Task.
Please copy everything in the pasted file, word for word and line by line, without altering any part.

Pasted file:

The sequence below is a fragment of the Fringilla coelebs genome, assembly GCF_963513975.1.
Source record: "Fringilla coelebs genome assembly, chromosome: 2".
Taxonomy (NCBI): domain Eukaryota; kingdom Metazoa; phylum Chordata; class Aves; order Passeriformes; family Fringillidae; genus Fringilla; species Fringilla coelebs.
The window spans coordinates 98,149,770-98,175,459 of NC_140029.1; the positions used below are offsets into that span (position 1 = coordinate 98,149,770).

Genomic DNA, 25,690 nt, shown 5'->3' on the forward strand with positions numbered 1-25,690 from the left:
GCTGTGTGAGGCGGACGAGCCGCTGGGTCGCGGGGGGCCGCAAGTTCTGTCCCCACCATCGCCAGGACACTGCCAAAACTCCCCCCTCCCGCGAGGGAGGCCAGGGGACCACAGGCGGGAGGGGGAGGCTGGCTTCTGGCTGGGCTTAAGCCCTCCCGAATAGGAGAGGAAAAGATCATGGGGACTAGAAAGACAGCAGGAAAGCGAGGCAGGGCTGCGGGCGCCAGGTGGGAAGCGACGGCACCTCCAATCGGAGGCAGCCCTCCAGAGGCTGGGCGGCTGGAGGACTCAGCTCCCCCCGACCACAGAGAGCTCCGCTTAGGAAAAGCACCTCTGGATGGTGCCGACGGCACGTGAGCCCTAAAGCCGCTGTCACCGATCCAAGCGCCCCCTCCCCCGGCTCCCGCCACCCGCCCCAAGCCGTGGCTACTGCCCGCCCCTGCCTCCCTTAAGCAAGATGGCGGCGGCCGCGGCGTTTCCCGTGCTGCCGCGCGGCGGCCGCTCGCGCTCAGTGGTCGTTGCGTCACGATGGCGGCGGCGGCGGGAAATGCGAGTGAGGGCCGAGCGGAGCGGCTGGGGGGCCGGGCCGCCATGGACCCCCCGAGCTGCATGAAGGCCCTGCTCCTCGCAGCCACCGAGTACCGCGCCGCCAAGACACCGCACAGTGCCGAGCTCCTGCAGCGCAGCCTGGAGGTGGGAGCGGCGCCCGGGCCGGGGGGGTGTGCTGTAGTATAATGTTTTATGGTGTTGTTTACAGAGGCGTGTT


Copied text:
The sequence below is a fragment of the Fringilla coelebs genome, assembly GCF_963513975.1.
Source record: "Fringilla coelebs genome assembly, chromosome: 2".
Taxonomy (NCBI): domain Eukaryota; kingdom Metazoa; phylum Chordata; class Aves; order Passeriformes; family Fringillidae; genus Fringilla; species Fringilla coelebs.
The window spans coordinates 98,149,770-98,175,459 of NC_140029.1; the positions used below are offsets into that span (position 1 = coordinate 98,149,770).

Genomic DNA, 25,690 nt, shown 5'->3' on the forward strand with positions numbered 1-25,690 from the left:
GCTGTGTGAGGCGGACGAGCCGCTGGGTCGCGGGGGGCCGCAAGTTCTGTCCCCACCATCGCCAGGACACTGCCAAAACTCCCCCCTCCCGCGAGGGAGGCCAGGGGACCACAGGCGGGAGGGGGAGGCTGGCTTCTGGCTGGGCTTAAGCCCTCCCGAATAGGAGAGGAAAAGATCATGGGGACTAGAAAGACAGCAGGAAAGCGAGGCAGGGCTGCGGGCGCCAGGTGGGAAGCGACGGCACCTCCAATCGGAGGCAGCCCTCCAGAGGCTGGGCGGCTGGAGGACTCAGCTCCCCCCGACCACAGAGAGCTCCGCTTAGGAAAAGCACCTCTGGATGGTGCCGACGGCACGTGAGCCCTAAAGCCGCTGTCACCGATCCAAGCGCCCCCTCCCCCGGCTCCCGCCACCCGCCCCAAGCCGTGGCTACTGCCCGCCCCTGCCTCCCTTAAGCAAGATGGCGGCGGCCGCGGCGTTTCCCGTGCTGCCGCGCGGCGGCCGCTCGCGCTCAGTGGTCGTTGCGTCACGATGGCGGCGGCGGCGGGAAATGCGAGTGAGGGCCGAGCGGAGCGGCTGGGGGGCCGGGCCGCCATGGACCCCCCGAGCTGCATGAAGGCCCTGCTCCTCGCAGCCACCGAGTACCGCGCCGCCAAGACACCGCACAGTGCCGAGCTCCTGCAGCGCAGCCTGGAGGTGGGAGCGGCGCCCGGGCCGGGGGGGTGTGCTGTAGTATAATGTTTTATGGTGTTGTTTACAGAGGCGTGTT